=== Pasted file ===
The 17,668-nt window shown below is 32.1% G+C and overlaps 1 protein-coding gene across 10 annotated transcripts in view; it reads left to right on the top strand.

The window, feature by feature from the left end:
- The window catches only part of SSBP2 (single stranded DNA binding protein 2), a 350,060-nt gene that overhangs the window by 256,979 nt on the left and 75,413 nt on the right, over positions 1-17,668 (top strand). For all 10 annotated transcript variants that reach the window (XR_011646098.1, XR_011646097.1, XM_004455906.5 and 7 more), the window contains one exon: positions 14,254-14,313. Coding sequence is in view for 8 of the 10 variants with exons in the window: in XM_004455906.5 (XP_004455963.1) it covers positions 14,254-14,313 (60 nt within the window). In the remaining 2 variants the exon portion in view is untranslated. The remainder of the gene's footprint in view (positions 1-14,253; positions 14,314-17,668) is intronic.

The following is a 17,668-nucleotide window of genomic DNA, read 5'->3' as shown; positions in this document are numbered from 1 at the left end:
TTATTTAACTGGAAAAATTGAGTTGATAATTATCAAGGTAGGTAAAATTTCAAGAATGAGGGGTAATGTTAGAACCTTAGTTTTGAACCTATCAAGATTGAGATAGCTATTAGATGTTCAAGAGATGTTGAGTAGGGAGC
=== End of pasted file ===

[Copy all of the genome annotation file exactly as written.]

The 17,668-nt window shown below is 32.1% G+C and overlaps 1 protein-coding gene across 10 annotated transcripts in view; it reads left to right on the top strand.

The window, feature by feature from the left end:
- The window catches only part of SSBP2 (single stranded DNA binding protein 2), a 350,060-nt gene that overhangs the window by 256,979 nt on the left and 75,413 nt on the right, over positions 1-17,668 (top strand). For all 10 annotated transcript variants that reach the window (XR_011646098.1, XR_011646097.1, XM_004455906.5 and 7 more), the window contains one exon: positions 14,254-14,313. Coding sequence is in view for 8 of the 10 variants with exons in the window: in XM_004455906.5 (XP_004455963.1) it covers positions 14,254-14,313 (60 nt within the window). In the remaining 2 variants the exon portion in view is untranslated. The remainder of the gene's footprint in view (positions 1-14,253; positions 14,314-17,668) is intronic.

The following is a 17,668-nucleotide window of genomic DNA, read 5'->3' as shown; positions in this document are numbered from 1 at the left end:
TTATTTAACTGGAAAAATTGAGTTGATAATTATCAAGGTAGGTAAAATTTCAAGAATGAGGGGTAATGTTAGAACCTTAGTTTTGAACCTATCAAGATTGAGATAGCTATTAGATGTTCAAGAGATGTTGAGTAGGGAGC